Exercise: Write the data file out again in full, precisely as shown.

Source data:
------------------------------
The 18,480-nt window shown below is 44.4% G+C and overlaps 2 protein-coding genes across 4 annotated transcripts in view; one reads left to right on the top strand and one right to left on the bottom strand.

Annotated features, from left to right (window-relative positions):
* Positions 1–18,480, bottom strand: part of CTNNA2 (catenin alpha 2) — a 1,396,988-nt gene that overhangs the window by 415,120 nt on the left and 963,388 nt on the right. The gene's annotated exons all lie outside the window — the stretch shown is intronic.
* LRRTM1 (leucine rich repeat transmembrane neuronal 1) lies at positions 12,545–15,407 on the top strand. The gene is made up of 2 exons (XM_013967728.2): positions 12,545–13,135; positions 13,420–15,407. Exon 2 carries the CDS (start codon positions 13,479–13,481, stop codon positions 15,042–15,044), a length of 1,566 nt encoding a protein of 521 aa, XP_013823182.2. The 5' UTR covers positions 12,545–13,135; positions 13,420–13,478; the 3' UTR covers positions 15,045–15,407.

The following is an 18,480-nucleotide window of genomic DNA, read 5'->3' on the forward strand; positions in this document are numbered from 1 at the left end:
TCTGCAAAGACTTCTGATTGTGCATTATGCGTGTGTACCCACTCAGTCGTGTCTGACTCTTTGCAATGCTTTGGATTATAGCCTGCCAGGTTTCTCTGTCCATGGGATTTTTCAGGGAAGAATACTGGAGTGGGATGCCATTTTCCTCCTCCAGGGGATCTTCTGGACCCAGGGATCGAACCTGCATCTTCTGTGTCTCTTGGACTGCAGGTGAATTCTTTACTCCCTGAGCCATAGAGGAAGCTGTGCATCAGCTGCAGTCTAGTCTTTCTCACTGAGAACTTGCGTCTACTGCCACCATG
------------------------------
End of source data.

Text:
The 18,480-nt window shown below is 44.4% G+C and overlaps 2 protein-coding genes across 4 annotated transcripts in view; one reads left to right on the top strand and one right to left on the bottom strand.

Annotated features, from left to right (window-relative positions):
* Positions 1–18,480, bottom strand: part of CTNNA2 (catenin alpha 2) — a 1,396,988-nt gene that overhangs the window by 415,120 nt on the left and 963,388 nt on the right. The gene's annotated exons all lie outside the window — the stretch shown is intronic.
* LRRTM1 (leucine rich repeat transmembrane neuronal 1) lies at positions 12,545–15,407 on the top strand. The gene is made up of 2 exons (XM_013967728.2): positions 12,545–13,135; positions 13,420–15,407. Exon 2 carries the CDS (start codon positions 13,479–13,481, stop codon positions 15,042–15,044), a length of 1,566 nt encoding a protein of 521 aa, XP_013823182.2. The 5' UTR covers positions 12,545–13,135; positions 13,420–13,478; the 3' UTR covers positions 15,045–15,407.

The following is an 18,480-nucleotide window of genomic DNA, read 5'->3' on the forward strand; positions in this document are numbered from 1 at the left end:
TCTGCAAAGACTTCTGATTGTGCATTATGCGTGTGTACCCACTCAGTCGTGTCTGACTCTTTGCAATGCTTTGGATTATAGCCTGCCAGGTTTCTCTGTCCATGGGATTTTTCAGGGAAGAATACTGGAGTGGGATGCCATTTTCCTCCTCCAGGGGATCTTCTGGACCCAGGGATCGAACCTGCATCTTCTGTGTCTCTTGGACTGCAGGTGAATTCTTTACTCCCTGAGCCATAGAGGAAGCTGTGCATCAGCTGCAGTCTAGTCTTTCTCACTGAGAACTTGCGTCTACTGCCACCATG